A MANAGEMENT APPROACH that took off in the 1950s, “project management” is making inroads in special events. Here, author, lecturer and event producer William O'Toole, managing director of Event Project Management System in Sydney, Australia, discusses how project management can create better special events.
SPECIAL EVENTS MAGAZINE: What is “project management”?
WILLIAM O'TOOLE: Project management can be seen as a collection of tools and techniques that enable the creation of an asset over a period of time. It is the process necessary to go from the idea of a product or asset to its creation. In particular it concerns the management of time, cost and quality.
Q: How widely is project management used by special event professionals?
A: What may surprise you is the number of internal company event professionals there are. I currently work with Australian Tax Office to rationalize [analyze to increase the efficiency and accountability of] their events. They have an enormous number of events and a large staff of event managers around the country. These internal event managers are under pressure to account for their management and find a way to capture their knowledge. In the commercial world, a number of event professionals are adopting this approach for various reasons — one being compliance with other companies and government standards. However, all event professionals have to manage the finances, schedule and the product, so they are all using aspects of project management whether they recognize it or not.
Q: If event planners start using project management, how will their work be different?
A: I have plenty of e-mails from people saying that it has made their work so much more efficient. The Sydney Olympics was brilliantly organized. They used project management — and sold the management system and data to the Greeks for $4 million. A medium-size corporation just sent me a study on how they implemented a project management system for their events. Their comments included how their clients respected their work more when they were able to communicate using the project management terminology. This is another advantage, as project management provides event managers with a language to describe what they are doing. Most companies are already using project management in their operations and are familiar with the terminology.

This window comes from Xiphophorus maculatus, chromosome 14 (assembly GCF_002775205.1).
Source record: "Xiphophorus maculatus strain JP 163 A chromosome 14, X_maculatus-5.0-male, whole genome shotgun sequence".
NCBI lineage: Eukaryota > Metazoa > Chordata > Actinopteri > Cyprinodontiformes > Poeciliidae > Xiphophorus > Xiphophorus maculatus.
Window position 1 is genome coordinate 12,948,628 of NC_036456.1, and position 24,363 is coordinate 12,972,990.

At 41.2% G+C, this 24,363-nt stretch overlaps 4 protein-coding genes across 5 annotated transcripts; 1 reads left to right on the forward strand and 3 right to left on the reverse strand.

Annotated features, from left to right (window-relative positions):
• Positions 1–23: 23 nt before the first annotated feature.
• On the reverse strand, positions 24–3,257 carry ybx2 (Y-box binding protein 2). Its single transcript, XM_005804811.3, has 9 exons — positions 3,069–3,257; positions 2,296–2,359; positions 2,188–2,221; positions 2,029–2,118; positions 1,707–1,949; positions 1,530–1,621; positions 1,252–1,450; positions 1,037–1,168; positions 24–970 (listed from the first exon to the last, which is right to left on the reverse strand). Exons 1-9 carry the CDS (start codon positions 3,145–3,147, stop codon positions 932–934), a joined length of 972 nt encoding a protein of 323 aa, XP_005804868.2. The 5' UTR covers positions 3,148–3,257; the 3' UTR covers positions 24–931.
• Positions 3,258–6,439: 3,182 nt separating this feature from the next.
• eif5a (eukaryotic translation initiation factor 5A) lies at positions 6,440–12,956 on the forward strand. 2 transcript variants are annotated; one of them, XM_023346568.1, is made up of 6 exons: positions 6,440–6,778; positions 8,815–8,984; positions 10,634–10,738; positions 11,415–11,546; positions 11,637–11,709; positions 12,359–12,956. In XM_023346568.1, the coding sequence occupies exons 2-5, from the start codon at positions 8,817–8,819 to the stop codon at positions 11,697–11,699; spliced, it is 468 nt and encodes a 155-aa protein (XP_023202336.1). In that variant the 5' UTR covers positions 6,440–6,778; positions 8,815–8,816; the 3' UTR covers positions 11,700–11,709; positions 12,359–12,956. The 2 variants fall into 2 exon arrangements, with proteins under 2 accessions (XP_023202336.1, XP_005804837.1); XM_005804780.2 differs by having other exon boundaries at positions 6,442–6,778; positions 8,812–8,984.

Q: But event pros often say their value is their creativity and their ability to think on their feet in a crisis. How does project management come into play here?
A: People often think they are creative when they are constantly putting out little brush fires. To me, true creativity is creating a calm environment where you can make optimal decisions and develop solutions that will work. Project management's role in this is to create that environment. If all the risks have been thought about and dealt with, then the new risks or opportunities can be focused on and solved — to the benefit of the event.
And what exactly is “crisis”? It is an unplanned major risk. Without a way of capturing the possible risks, it will be impossible to deal with the unplanned ones. Project management's risk management [component] is all about looking at the possible problems long before the event, assessing them and deciding how to deal with them. For example, after one of my project workshops, an event manager went back to her organization and put together a project plan. At the event, one of the hot-air balloons and baskets collapsed. She had an emergency response team there in six minutes. She rang me that night to tell me how it all worked. Also she now has the right documentation for the insurance and police to prove her responsible management. How can you prove responsible management if you keep it to yourself?
The problem with the application of project management to events is that current project management is very engineering-based. So if you use the [project management] software packages, you will find them good at planning, but wanting when it comes to management and responding to change. The event environment, as we all know, is far more fluid — sponsors change their minds, ticket sales go up and down, performers cancel and all the rest. One only has to think of a wedding! The current project management model needs to be adapted for this environment. This is the work I am currently undertaking at the University of Sydney. Project management was the system NASA used to put man on the moon. We must remember that this was a special event, and one of the greatest of the century.
Bill O'Toole can be reached at +61 418419322; his Web site is www.epms.net.